Space colonists from Pilgrim I, Earth's first spaceship to colonize the outer regions, have spent 30 years in their new home. It's a lonely barren place and they are waiting for a ship from to arrive to transport them home. Some of the colonists are at their wits end and another one, the 9th in six months, commits suicide. They are led by William Benteen, who they call Captain, a tough no-nonsense type who does his best to keep them together. They rejoice when the ship arrives and are given three days to prepare for their departure. As the day approaches however, Benteen assumes the community will stay together on Earth. When he realizes that most in the community will go their own way once they get home, he decides they should stay. When the group decides otherwise, Benteen is left with only one option. Written by
When Benteen and George are first at the electric panel, the mike keeps entering and exiting the picture's lower right-hand corner. See more »
This is William Benteen, who officiates on a disintegrating outpost in space. The people are a remnant society who left the Earth looking for a Millennium, a place without war, without jeopardy, without fear - and what they found was a lonely, barren place whose only industry was survival. And this is what they've done for three decades: survive; until the memory of the Earth they came from has become an indistinct and shadowed recollection of another time and another place. ...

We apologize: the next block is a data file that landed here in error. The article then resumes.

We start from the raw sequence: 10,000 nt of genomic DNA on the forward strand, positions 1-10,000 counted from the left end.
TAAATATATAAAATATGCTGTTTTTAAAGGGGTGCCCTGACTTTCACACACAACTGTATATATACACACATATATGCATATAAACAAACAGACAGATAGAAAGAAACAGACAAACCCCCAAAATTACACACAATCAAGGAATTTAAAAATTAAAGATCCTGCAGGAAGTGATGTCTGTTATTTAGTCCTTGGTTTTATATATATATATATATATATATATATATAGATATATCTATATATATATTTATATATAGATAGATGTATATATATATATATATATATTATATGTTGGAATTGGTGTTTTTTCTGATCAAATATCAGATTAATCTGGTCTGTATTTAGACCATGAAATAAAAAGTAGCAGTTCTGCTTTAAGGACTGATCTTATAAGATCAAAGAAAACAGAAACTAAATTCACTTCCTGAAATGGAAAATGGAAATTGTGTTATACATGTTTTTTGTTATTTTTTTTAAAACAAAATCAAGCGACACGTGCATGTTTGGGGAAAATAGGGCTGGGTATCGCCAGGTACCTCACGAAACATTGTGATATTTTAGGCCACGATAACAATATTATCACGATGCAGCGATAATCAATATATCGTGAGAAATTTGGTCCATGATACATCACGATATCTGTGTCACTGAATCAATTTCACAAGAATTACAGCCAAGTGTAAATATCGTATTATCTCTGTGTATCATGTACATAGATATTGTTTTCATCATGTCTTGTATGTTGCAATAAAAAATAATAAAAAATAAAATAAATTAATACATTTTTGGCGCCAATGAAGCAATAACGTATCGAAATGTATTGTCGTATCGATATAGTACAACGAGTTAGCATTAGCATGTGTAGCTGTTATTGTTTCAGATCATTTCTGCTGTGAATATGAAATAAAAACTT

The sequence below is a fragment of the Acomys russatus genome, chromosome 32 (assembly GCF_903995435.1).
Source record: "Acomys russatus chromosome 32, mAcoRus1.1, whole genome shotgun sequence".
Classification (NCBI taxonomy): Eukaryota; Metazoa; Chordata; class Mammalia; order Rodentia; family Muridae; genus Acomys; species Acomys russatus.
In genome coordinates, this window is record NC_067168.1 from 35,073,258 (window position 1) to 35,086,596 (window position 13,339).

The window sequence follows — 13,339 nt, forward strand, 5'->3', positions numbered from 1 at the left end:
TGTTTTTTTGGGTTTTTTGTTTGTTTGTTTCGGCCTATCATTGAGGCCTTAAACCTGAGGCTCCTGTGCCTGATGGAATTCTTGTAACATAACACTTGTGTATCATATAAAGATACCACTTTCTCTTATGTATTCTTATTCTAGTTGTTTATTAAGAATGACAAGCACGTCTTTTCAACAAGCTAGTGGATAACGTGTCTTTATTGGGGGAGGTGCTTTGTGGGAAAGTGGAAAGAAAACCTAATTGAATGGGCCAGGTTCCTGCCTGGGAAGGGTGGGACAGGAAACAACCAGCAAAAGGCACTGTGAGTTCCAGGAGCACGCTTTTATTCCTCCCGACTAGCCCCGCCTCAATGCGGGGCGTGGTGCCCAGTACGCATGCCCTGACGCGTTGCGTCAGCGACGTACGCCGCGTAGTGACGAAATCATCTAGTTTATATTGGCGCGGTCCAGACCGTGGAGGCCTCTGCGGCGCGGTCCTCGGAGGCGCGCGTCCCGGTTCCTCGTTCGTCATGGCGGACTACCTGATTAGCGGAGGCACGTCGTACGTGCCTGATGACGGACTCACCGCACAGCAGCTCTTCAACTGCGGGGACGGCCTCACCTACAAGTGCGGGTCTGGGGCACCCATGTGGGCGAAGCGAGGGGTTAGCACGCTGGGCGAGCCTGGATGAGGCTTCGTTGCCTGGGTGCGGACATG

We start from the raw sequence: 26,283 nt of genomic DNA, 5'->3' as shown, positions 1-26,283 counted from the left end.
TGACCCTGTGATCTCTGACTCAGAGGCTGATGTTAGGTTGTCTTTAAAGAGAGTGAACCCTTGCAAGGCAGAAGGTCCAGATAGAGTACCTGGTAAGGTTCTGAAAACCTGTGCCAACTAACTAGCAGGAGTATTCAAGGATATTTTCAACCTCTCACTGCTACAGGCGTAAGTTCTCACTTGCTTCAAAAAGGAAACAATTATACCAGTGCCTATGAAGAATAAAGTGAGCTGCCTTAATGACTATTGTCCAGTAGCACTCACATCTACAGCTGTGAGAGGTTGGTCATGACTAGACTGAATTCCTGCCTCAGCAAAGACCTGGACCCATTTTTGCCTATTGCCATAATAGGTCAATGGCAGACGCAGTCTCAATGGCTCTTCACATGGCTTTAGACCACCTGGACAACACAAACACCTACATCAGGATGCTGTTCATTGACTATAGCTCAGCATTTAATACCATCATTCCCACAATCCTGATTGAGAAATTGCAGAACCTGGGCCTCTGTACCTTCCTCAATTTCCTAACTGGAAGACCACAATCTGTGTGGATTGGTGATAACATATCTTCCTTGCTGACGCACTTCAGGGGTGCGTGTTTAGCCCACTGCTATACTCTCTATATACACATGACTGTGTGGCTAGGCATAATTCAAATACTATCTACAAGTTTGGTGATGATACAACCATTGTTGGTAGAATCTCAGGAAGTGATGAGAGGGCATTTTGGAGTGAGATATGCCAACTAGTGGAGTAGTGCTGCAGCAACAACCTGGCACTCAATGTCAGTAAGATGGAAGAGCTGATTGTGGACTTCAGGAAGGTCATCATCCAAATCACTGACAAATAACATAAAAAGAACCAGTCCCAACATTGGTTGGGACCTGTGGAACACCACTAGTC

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Rod Serling was a genius and this episode is certainly proof of that. His writing and plot development are superb here. The character "Captain" Benteen's rise to dominance could be viewed an allegory for need of some people to dominate others in a general sense. James Whitmore's acting is excellent as well and he does a great job of bringing the self-appointed autocrat "Captain" Benteen to life. Whitmore's soliloquy at the close of the episode is especially memorable and poignant. As an afterthought, this storyline would probably translate well to a play as it all takes place in one basic environment, and so would require only a simple stage set up - so would be fairly easy from a "Props" perspective for a small theater company to perform.
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